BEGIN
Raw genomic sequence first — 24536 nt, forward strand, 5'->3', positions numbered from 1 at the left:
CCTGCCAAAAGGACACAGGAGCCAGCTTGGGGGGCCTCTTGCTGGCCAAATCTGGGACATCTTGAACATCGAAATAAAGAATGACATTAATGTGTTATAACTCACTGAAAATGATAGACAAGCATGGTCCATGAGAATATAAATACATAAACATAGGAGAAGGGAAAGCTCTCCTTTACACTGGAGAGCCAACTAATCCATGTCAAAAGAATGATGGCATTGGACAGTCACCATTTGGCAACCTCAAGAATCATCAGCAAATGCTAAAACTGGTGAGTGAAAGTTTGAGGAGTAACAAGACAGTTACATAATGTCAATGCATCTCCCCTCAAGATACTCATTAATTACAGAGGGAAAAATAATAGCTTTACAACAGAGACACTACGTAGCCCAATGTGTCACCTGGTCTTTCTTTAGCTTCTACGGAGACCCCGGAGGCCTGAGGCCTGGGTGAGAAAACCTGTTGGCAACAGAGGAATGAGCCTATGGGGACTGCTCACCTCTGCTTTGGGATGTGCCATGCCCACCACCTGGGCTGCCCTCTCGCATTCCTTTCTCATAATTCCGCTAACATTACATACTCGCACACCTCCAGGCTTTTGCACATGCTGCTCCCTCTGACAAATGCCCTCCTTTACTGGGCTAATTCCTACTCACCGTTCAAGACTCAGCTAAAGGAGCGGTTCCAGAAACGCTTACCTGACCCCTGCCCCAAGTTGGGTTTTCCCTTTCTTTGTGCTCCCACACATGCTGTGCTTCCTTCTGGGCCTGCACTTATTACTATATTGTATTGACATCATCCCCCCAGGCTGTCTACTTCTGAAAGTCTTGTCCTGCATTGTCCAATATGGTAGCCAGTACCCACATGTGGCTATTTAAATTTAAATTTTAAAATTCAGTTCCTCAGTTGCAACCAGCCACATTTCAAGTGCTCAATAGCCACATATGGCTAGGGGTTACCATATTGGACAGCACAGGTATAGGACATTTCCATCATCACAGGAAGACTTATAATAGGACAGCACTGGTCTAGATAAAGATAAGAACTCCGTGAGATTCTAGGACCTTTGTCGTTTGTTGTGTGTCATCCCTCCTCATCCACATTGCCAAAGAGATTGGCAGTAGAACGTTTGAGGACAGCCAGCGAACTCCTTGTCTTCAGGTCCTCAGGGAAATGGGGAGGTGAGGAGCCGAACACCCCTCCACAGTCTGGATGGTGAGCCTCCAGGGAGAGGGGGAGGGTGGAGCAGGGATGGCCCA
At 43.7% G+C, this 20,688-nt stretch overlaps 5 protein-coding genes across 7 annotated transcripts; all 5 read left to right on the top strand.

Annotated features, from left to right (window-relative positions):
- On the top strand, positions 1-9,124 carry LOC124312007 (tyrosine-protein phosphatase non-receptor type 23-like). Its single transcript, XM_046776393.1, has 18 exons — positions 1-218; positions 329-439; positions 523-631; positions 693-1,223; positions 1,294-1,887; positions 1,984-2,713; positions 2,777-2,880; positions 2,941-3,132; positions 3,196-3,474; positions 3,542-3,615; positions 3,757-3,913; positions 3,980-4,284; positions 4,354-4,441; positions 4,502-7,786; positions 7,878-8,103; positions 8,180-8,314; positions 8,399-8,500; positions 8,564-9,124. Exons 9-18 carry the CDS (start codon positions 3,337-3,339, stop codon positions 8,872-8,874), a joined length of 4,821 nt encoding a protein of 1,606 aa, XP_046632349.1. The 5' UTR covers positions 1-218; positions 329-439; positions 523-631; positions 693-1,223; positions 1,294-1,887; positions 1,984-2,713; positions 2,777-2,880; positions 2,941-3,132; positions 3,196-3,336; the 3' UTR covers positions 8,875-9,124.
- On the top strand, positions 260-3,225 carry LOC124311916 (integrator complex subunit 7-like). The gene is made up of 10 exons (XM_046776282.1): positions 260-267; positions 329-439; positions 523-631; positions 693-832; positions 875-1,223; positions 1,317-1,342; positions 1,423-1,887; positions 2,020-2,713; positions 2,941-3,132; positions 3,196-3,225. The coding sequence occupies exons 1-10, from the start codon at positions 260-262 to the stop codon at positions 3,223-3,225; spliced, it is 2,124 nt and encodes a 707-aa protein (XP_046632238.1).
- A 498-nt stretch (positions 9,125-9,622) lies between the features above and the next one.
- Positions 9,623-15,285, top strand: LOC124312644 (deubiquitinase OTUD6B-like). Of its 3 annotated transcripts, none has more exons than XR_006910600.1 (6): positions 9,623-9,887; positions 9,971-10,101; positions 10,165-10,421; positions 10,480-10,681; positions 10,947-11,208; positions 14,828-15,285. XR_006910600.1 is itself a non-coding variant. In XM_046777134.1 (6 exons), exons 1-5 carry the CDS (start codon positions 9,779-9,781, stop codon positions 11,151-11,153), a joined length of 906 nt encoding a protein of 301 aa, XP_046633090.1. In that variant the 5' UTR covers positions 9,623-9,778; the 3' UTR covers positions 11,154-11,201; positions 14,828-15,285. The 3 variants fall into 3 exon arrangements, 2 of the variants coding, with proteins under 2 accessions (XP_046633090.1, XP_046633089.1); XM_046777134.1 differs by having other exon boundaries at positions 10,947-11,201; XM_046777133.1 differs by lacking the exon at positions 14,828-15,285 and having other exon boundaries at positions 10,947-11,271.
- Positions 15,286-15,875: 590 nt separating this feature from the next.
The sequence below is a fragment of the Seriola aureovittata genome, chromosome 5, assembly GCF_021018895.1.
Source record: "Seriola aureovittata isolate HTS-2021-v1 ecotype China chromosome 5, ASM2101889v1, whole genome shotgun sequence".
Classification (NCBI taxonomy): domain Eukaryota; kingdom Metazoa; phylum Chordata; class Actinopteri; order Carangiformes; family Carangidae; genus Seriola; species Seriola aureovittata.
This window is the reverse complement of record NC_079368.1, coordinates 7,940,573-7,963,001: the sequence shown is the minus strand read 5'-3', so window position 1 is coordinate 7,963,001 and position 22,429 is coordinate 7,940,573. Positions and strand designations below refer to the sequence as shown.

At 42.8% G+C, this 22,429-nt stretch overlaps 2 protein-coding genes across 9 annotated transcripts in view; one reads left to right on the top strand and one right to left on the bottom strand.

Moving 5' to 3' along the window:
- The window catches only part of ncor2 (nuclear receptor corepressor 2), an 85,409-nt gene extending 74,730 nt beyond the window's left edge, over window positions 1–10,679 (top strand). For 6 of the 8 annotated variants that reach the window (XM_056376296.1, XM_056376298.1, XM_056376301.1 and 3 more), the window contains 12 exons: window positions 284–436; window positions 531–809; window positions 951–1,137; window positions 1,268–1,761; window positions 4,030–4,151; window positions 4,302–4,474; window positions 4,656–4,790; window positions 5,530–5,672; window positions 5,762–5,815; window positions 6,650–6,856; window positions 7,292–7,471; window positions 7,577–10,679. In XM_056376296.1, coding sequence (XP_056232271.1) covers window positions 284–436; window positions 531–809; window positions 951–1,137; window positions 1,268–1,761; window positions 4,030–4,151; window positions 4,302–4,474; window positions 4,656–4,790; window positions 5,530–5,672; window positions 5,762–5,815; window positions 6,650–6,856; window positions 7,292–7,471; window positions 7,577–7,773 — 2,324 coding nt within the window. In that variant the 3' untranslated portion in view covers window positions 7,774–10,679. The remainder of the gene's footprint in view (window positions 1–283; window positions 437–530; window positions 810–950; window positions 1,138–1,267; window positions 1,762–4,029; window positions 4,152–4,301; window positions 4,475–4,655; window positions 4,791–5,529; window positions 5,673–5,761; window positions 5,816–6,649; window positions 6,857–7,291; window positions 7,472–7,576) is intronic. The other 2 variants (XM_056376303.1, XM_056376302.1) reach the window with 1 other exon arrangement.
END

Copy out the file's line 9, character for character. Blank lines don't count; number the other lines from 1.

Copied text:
- Positions 15,286-15,875: 590 nt separating this feature from the next.